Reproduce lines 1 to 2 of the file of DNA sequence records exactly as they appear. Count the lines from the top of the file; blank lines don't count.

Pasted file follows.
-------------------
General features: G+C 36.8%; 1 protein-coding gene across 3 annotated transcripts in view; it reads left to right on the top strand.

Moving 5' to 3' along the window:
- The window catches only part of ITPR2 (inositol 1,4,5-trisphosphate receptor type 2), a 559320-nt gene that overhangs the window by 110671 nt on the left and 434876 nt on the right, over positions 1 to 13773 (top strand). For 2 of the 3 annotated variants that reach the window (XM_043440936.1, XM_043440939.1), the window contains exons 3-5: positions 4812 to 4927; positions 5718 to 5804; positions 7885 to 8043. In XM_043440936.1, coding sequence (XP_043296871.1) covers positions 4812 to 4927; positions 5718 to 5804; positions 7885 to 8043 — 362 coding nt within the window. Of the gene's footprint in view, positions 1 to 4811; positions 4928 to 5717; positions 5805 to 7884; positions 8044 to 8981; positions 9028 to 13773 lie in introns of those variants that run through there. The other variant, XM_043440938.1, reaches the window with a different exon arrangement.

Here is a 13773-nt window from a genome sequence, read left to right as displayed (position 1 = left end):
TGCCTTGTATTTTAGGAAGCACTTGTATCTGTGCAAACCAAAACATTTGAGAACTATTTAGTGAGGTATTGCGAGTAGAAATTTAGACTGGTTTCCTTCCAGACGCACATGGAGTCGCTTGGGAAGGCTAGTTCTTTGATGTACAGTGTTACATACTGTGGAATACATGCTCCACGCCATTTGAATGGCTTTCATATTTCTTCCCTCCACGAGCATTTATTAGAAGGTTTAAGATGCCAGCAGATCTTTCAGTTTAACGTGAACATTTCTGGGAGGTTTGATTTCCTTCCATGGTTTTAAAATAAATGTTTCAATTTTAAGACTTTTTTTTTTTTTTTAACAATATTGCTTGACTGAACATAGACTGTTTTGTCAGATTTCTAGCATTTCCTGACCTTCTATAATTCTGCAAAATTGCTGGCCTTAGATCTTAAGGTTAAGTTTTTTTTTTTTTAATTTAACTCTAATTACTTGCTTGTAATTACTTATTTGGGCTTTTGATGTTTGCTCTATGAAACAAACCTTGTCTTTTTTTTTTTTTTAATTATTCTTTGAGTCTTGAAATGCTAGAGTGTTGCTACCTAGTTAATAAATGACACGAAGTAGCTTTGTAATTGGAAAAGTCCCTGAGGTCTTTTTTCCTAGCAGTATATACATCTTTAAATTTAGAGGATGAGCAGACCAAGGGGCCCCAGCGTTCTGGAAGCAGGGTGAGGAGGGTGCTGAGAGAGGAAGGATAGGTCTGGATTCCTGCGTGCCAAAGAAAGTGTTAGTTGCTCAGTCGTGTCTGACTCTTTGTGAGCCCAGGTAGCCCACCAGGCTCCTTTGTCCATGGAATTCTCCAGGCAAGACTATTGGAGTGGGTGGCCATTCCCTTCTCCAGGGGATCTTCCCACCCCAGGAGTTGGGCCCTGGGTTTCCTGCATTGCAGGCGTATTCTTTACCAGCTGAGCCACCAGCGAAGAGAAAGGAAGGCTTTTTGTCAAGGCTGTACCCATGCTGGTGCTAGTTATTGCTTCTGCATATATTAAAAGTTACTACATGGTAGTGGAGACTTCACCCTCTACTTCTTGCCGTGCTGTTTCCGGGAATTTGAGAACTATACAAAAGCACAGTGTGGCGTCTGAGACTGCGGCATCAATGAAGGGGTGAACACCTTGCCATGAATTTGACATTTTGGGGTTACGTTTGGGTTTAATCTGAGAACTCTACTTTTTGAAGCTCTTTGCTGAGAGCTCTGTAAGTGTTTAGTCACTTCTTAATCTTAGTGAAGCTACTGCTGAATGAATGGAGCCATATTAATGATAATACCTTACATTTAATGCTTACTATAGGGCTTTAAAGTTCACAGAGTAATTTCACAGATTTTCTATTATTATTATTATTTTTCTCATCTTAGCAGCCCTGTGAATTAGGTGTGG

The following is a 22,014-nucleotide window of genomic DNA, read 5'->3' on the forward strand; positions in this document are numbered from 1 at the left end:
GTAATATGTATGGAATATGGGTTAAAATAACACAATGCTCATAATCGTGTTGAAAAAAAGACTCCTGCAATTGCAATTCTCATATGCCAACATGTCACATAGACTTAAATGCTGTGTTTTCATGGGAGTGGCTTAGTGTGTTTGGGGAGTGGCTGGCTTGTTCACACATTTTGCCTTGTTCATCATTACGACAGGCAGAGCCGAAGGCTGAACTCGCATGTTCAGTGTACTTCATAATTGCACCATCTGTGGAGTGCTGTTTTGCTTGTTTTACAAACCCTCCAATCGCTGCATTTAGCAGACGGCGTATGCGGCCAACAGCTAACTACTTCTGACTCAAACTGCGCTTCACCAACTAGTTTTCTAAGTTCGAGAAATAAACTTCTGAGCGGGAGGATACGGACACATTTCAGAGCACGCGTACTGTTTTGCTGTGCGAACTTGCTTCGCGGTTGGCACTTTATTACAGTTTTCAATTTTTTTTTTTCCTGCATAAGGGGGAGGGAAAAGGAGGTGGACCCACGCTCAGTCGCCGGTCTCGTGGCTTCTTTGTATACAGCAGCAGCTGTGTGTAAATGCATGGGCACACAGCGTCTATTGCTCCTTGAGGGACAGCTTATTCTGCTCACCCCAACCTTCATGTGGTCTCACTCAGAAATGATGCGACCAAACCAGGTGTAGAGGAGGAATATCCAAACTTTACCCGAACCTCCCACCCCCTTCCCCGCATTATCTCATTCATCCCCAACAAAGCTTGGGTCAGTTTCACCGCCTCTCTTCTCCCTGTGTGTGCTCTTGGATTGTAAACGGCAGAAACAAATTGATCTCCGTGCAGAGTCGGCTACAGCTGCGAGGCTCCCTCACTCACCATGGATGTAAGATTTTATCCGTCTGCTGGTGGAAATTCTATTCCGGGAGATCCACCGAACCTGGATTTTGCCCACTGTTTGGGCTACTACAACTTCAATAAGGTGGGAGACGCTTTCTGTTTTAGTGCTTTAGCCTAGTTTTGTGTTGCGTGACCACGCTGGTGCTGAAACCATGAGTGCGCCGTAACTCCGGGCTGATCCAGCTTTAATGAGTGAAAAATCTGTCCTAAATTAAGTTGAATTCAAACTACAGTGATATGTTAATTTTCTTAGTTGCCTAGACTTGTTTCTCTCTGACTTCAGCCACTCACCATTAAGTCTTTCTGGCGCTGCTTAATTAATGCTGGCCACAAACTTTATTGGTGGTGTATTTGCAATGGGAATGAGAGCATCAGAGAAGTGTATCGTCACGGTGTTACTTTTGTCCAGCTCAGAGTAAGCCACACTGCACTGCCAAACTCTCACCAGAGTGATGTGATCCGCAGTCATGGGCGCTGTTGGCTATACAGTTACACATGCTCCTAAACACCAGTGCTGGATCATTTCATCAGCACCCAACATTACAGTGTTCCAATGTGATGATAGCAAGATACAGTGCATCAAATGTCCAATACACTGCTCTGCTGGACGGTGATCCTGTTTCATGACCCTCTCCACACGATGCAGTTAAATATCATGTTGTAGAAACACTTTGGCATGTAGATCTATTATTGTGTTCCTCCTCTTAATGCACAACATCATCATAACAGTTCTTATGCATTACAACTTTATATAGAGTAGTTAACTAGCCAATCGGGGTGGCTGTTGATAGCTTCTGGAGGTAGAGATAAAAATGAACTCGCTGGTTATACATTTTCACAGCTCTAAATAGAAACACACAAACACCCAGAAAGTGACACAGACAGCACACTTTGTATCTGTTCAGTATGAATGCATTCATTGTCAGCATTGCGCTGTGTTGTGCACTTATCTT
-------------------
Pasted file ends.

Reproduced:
General features: G+C 36.8%; 1 protein-coding gene across 3 annotated transcripts in view; it reads left to right on the top strand.

Moving 5' to 3' along the window: